1. ^ "Constitution of the Republic of Uzbekistan". Retrieved 1 September 2020.
  2. ^ "Law of the Republic of Uzbekistan "On Official Language"" (PDF). Refworld. Retrieved 3 October 2016.
  3. ^ a b Languages in Uzbekistan Archived 11 September 2016 at the Wayback Machine – Facts and Details
  4. ^ Mansurov, Nasim (8 December 1992). "Constitution of the Republic of Uzbekistan". Archived from the original on 17 January 2012. Retrieved 2 May 2010.
  5. ^ Kamp, Marianne (2008). The New Woman in Uzbekistan: Islam, Modernity, and Unveiling Under Communism. University of Washington Press. ISBN 0-295-98819-3. Archived from the original on 5 April 2015.
  6. ^ "Law of the Republic of Uzbekistan "On Official Language"" (PDF). Refworld. Retrieved 3 October 2016.
  7. ^ Юрий Подпоренко (2001). "Бесправен, но востребован. Русский язык в Узбекистане". Дружба Народов. Archived from the original on 13 May 2016. Retrieved 27 May 2016.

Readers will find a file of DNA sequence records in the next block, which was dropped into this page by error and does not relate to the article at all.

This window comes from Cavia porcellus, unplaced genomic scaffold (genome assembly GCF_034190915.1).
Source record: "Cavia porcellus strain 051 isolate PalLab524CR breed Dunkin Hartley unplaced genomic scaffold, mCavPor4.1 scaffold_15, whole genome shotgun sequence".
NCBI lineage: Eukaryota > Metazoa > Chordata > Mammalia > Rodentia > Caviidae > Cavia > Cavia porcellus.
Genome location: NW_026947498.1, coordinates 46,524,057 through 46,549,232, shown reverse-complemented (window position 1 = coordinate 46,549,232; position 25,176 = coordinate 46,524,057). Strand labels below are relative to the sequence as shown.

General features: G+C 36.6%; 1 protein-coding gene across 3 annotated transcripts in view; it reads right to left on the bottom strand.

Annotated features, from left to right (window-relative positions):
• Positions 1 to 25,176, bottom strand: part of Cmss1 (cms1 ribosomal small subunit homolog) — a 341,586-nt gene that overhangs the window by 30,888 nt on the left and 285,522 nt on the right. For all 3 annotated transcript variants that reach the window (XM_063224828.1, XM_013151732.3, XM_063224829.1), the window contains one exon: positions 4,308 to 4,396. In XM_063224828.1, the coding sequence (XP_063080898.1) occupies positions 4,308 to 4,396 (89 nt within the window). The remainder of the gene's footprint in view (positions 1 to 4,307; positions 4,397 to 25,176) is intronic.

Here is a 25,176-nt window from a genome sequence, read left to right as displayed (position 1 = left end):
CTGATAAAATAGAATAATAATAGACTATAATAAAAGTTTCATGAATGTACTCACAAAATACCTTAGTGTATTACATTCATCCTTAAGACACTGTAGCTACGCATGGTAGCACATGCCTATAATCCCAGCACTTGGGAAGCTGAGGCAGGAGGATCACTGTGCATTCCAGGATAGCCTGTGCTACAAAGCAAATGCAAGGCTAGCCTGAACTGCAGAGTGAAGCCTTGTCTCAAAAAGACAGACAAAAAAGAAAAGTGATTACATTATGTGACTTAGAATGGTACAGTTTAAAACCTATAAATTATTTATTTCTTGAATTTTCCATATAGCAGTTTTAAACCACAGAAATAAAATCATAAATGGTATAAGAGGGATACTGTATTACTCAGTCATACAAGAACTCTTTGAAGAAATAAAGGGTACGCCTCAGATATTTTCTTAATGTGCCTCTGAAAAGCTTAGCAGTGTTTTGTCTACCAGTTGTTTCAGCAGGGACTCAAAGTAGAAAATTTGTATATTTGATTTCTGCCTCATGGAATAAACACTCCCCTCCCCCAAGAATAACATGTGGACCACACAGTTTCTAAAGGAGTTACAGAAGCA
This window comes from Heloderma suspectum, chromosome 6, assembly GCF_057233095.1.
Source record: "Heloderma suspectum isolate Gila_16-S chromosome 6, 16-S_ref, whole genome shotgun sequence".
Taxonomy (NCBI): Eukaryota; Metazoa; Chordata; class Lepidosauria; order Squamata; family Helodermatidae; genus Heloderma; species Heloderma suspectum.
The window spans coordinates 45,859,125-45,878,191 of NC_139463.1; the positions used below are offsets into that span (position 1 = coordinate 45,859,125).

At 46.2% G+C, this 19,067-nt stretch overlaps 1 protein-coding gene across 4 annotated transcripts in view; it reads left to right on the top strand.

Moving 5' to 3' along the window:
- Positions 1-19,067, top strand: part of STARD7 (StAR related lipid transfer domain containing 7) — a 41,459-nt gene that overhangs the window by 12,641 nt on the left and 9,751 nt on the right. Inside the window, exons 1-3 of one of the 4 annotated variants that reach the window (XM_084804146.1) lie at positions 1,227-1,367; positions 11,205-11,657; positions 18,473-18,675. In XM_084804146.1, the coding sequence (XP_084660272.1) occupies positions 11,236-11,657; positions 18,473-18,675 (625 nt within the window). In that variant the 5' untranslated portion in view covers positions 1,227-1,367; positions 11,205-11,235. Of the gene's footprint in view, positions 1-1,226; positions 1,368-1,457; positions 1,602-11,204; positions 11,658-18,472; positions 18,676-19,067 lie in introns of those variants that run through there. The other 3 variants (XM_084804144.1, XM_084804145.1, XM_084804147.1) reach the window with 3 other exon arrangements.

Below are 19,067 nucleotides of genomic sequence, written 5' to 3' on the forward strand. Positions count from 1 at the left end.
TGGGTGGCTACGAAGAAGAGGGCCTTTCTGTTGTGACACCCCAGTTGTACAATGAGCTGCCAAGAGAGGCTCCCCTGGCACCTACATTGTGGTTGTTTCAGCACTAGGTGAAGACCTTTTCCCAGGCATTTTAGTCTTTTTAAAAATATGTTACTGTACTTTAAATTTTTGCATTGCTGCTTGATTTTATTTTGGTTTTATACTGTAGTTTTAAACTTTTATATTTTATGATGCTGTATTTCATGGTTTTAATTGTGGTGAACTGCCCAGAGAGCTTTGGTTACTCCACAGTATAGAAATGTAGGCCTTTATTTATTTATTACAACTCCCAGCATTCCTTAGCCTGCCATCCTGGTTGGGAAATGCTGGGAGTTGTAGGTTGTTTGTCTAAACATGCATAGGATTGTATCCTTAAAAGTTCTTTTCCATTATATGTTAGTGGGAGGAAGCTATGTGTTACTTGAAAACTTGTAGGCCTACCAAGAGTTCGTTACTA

8. ^ Евгений Абдуллаев (2009). "Русский язык: жизнь после смерти. Язык, политика и общество в современном Узбекистане". Неприкосновенный запас. Archived from the original on 23 June 2016. Retrieved 27 May 2016.
  9. ^ А. Е. Пьянов. "СТАТУС РУССКОГО ЯЗЫКА В СТРАНАХ СНГ". 2011. Archived from the original on 28 May 2016. Retrieved 27 May 2016.
  10. ^ "Uzbekistan's Russian-Language Conundrum". 19 September 2006. Archived from the original on 29 November 2010. Retrieved 2 May 2010.
  11. ^ Richard Foltz (1996). "The Tajiks of Uzbekistan". Central Asian Survey. 15 (2): 213–216. doi:10.1080/02634939608400946.
  12. ^ Cordell, Karl (1998) Ethnicity and Democratisation in the New Europe, Routledge, ISBN 0415173124, p. 201: "Consequently, the number of citizens who regard themselves as Tajiks is difficult to determine. Tajikis within and outside of the republic, Samarkand State University (SamGU) academic and international commentators suggest that there may be between six and seven million Tajiks in Uzbekistan, constituting 30% of the republic's 22 million population, rather than the official figure of 4.7% (Foltz 1996;213; Carlisle 1995:88).

See also